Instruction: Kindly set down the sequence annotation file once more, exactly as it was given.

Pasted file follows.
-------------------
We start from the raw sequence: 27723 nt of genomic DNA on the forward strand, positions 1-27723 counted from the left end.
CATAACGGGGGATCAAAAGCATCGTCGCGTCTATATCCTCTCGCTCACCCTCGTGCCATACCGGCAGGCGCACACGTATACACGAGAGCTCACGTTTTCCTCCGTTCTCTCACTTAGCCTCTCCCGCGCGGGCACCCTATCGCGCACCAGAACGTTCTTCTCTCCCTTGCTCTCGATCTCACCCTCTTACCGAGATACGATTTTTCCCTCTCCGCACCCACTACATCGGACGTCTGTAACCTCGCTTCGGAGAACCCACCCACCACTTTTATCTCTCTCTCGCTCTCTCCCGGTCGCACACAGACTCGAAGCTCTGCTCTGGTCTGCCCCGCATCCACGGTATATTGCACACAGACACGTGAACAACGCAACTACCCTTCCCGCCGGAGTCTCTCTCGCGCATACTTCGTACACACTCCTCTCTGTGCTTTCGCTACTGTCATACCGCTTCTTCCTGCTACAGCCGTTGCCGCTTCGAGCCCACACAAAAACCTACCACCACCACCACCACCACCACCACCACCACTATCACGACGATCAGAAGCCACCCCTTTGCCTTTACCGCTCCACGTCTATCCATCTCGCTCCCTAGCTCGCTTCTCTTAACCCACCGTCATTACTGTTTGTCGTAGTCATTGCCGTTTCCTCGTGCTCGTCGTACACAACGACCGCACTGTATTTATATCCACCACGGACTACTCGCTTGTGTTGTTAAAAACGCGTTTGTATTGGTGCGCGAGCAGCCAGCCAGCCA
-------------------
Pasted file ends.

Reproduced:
We start from the raw sequence: 27723 nt of genomic DNA on the forward strand, positions 1-27723 counted from the left end.
CATAACGGGGGATCAAAAGCATCGTCGCGTCTATATCCTCTCGCTCACCCTCGTGCCATACCGGCAGGCGCACACGTATACACGAGAGCTCACGTTTTCCTCCGTTCTCTCACTTAGCCTCTCCCGCGCGGGCACCCTATCGCGCACCAGAACGTTCTTCTCTCCCTTGCTCTCGATCTCACCCTCTTACCGAGATACGATTTTTCCCTCTCCGCACCCACTACATCGGACGTCTGTAACCTCGCTTCGGAGAACCCACCCACCACTTTTATCTCTCTCTCGCTCTCTCCCGGTCGCACACAGACTCGAAGCTCTGCTCTGGTCTGCCCCGCATCCACGGTATATTGCACACAGACACGTGAACAACGCAACTACCCTTCCCGCCGGAGTCTCTCTCGCGCATACTTCGTACACACTCCTCTCTGTGCTTTCGCTACTGTCATACCGCTTCTTCCTGCTACAGCCGTTGCCGCTTCGAGCCCACACAAAAACCTACCACCACCACCACCACCACCACCACCACCACTATCACGACGATCAGAAGCCACCCCTTTGCCTTTACCGCTCCACGTCTATCCATCTCGCTCCCTAGCTCGCTTCTCTTAACCCACCGTCATTACTGTTTGTCGTAGTCATTGCCGTTTCCTCGTGCTCGTCGTACACAACGACCGCACTGTATTTATATCCACCACGGACTACTCGCTTGTGTTGTTAAAAACGCGTTTGTATTGGTGCGCGAGCAGCCAGCCAGCCA